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How to increase your chances of a loved one being found

Photos are not enough, we need videos of missing persons.  Here’s why…
Superman Sneakers

The Superman/Clark Kent Syndrome

How to increase your chances your missing loved one will be found
I was watching a TV show a little while back and they decided to do an experiment to see how well people pay attention to missing persons flyers.  The production people put several flyers of a missing child on the grocery store’s windows and doors.  Then they had the child who, of course, was not really missing, walking around inside the store with her “dad.”  Everyone could see the photos of the little girl before they went into the grocery store, but what they found was that no one connected the little girl in the store with being the same girl on the flyer.

I have thought about this for a while and wondered if I, someone who is always keeping an eye out for missing people, would have noticed that the little girl in the store was the same as the one on the flyer.

I remember about a year ago, looking at a picture of a missing girl and then coming across a video of her.  All of a sudden, that one-dimensional image became obsolete compared to the laughing and talking video of her.  I noticed how she would push her hair out of her face and tilt her head back a bit when she giggled.  I knew that this video helped me recognize her in a way that a photo could not.

This may be why photos of people we don’t know don’t stay in our minds.  We do not have the other “triggers” we need to turn the one-dimensional image into a real-life, breathing human.  The photo just cannot give us the “queues” we need to turn a stranger into someone we would recognize walking down the street.

  Many people laugh at the whole concept of my favorite superhero, Superman, who no one is able to recognize as Clark Kent.  When you see him transform, you also see his personality transform.  The “queue” that we use to help us recognize people, their voices, and their actions are different between Clark Kent and Superman  Clark Kent keeps his head down, avoids eye contact, and speaks in a quiet voice, where Superman has a deep voice, he walks straight and tall, and his confidence leaps out of every pore.  It’s not all that improbable that we would not be able tell that these two men are the same man in real life.
For example, we see identical twins as identical.  Combine that with their identical voices, and it is extremely hard to distinguish one from the other.  But over time, as you watch their movements, the characteristics that are unique to them become blazingly clear.  Now you are seeing all the differences between them.  A mother can tell her twins apart, as she is unconsciously using her ability to recognize their mannerisms as a clue.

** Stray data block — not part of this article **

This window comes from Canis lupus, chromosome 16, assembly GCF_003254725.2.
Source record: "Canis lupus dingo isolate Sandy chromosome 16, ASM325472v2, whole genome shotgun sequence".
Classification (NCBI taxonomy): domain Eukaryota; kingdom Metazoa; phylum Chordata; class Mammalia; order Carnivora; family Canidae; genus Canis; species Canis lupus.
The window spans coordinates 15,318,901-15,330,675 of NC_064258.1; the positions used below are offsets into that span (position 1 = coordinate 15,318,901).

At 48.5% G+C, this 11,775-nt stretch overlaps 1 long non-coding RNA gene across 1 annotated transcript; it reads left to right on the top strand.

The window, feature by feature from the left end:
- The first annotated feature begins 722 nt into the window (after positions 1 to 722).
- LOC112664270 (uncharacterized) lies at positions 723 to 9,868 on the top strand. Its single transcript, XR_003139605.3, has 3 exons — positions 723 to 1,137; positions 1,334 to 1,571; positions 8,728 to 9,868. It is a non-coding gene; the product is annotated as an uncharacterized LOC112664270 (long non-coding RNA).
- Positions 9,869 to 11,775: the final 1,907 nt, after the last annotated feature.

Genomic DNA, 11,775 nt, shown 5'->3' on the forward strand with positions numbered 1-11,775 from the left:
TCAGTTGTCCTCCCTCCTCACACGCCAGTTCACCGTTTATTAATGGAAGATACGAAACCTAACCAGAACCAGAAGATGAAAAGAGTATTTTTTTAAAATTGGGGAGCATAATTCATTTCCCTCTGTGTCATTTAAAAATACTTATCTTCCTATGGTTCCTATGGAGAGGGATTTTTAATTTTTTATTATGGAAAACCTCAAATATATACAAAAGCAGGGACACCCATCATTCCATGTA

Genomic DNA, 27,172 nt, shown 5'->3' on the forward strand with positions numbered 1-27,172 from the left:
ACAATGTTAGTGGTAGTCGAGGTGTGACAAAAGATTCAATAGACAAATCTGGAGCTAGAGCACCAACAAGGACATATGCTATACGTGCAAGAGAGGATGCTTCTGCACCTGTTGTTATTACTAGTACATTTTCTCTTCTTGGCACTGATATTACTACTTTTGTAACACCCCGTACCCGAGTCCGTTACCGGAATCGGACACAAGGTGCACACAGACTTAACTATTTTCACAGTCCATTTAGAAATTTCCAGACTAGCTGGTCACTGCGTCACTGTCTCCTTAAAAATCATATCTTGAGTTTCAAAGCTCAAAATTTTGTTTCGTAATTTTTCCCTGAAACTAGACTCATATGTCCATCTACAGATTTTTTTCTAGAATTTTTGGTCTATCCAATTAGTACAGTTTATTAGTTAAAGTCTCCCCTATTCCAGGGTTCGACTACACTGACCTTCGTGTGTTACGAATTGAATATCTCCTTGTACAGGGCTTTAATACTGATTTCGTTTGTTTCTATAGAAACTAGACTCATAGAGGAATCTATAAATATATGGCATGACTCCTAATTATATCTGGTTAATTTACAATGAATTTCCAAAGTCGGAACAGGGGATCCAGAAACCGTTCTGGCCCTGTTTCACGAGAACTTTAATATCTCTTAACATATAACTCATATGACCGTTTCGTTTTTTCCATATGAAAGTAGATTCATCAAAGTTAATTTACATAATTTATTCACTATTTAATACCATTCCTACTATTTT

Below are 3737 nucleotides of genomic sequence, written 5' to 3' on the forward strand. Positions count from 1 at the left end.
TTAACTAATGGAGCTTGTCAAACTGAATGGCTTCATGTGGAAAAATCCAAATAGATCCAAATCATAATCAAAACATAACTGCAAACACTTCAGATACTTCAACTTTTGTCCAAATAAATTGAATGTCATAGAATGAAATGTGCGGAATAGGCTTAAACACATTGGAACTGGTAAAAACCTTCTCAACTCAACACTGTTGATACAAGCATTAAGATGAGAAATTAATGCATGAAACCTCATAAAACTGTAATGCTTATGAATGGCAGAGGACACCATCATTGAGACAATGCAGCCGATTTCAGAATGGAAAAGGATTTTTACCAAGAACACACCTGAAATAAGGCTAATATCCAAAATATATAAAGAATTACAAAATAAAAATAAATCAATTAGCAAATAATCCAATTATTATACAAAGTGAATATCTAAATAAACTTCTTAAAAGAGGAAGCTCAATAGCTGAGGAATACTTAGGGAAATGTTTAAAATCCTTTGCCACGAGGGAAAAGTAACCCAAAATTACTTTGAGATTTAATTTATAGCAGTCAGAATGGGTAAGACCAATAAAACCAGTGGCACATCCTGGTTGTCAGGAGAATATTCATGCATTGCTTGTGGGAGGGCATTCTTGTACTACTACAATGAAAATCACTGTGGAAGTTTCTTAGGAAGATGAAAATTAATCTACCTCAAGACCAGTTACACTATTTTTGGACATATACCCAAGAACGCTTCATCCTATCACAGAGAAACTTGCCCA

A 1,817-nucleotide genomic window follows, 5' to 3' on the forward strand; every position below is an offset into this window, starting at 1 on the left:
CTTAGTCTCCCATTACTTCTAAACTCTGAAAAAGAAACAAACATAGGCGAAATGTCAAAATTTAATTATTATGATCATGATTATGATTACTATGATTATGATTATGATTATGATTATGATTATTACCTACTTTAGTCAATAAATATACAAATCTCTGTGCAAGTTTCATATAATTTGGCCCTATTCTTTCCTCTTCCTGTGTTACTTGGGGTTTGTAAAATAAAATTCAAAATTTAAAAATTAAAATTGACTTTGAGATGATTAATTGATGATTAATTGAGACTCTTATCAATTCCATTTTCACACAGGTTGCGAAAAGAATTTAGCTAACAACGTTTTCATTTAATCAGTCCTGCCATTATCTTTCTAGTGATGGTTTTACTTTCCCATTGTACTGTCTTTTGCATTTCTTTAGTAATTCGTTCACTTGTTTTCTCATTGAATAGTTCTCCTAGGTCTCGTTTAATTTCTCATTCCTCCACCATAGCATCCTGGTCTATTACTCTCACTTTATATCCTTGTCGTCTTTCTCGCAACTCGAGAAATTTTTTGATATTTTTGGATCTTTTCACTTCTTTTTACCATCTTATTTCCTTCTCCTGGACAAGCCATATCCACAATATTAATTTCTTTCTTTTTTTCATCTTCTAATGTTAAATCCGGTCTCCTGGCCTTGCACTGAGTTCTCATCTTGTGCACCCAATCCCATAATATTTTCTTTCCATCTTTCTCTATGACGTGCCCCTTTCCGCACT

Then there is the case of Elizabeth Smart who was kidnapped from her own bedroom.  Her parents showed the media a picture of a calm, smiling, beautiful child.  It is no wonder no one recognized her as she walked the streets with her hair underneath a scarf, intimidated by her abductors.  After she was rescued, people recalled seeing her.  At one time, the group she was traveling with was stopped by the police, but no one recognized her.  Maybe if there had been videos of her, she would have been rescued sooner.

Dogs do not rely on their sight to recognize a person.  They also have to smell the person before they can make a positive identification.  Otherwise, that person is a stranger.  I think that people are similar.  A photo of a person is not enough for anyone to recognize a living, breathing person that they have never seen in person before.  Unlike dogs, we don’t have to smell them, but we do need to see them move.

I believe that if the people in the grocery store had seen a video of the child, instead of a picture, they may have recognized her inside the store.  This is why I believe that to help find missing persons, we need video.  Take videos, lots and lots, especially of your children every few months.  And if your loved one goes missing, post a video of them on You Tube.  Give access to it to the media and police, and let others know your loved ones as you do, so they can help bring them home.

3 thoughts on “How to increase your chances of a loved one being found

  1. Wonderfully written. I agree 100%. People's mannerisms start at a young age (for example, one of my son's kinda drags his foot when he walks. No reasoning, just a habit that he's done since he's small).
    I would even say that taking a short video of your kids every six months would be a great idea, since kids can change so fast over such a short amount of time. This way you have their changes documented for memories and reminiscing, but also have it just in case something ever happens (God Forbid!).
    I think I might break out my video camera. Thanks for such a great idea!

  2. Great idea–I never considered what kind of difference a video might make! I think the word you're looking for, though, is 'cue' 🙂

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